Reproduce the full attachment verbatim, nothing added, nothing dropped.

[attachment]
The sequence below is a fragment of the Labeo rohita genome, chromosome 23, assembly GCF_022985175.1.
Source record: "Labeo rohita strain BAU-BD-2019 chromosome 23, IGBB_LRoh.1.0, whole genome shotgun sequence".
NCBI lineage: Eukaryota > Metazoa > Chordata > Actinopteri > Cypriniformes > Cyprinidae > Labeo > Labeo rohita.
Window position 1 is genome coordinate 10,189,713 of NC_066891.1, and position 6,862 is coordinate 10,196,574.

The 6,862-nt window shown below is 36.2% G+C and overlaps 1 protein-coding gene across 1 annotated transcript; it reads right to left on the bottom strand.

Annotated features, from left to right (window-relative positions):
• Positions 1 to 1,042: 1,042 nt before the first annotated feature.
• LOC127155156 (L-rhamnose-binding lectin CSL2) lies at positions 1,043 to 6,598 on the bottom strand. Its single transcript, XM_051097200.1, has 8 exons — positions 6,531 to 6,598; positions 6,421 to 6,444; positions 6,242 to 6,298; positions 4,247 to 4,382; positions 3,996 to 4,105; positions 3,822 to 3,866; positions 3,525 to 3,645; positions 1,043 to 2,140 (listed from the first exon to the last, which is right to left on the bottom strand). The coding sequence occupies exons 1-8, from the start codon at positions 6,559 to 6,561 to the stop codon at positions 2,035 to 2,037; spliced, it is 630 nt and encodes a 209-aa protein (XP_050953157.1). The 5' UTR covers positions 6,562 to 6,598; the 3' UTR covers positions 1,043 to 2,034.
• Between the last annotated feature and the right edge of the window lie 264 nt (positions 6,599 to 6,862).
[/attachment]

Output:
The sequence below is a fragment of the Labeo rohita genome, chromosome 23, assembly GCF_022985175.1.
Source record: "Labeo rohita strain BAU-BD-2019 chromosome 23, IGBB_LRoh.1.0, whole genome shotgun sequence".
NCBI lineage: Eukaryota > Metazoa > Chordata > Actinopteri > Cypriniformes > Cyprinidae > Labeo > Labeo rohita.
Window position 1 is genome coordinate 10,189,713 of NC_066891.1, and position 6,862 is coordinate 10,196,574.

The 6,862-nt window shown below is 36.2% G+C and overlaps 1 protein-coding gene across 1 annotated transcript; it reads right to left on the bottom strand.

Annotated features, from left to right (window-relative positions):
• Positions 1 to 1,042: 1,042 nt before the first annotated feature.
• LOC127155156 (L-rhamnose-binding lectin CSL2) lies at positions 1,043 to 6,598 on the bottom strand. Its single transcript, XM_051097200.1, has 8 exons — positions 6,531 to 6,598; positions 6,421 to 6,444; positions 6,242 to 6,298; positions 4,247 to 4,382; positions 3,996 to 4,105; positions 3,822 to 3,866; positions 3,525 to 3,645; positions 1,043 to 2,140 (listed from the first exon to the last, which is right to left on the bottom strand). The coding sequence occupies exons 1-8, from the start codon at positions 6,559 to 6,561 to the stop codon at positions 2,035 to 2,037; spliced, it is 630 nt and encodes a 209-aa protein (XP_050953157.1). The 5' UTR covers positions 6,562 to 6,598; the 3' UTR covers positions 1,043 to 2,034.
• Between the last annotated feature and the right edge of the window lie 264 nt (positions 6,599 to 6,862).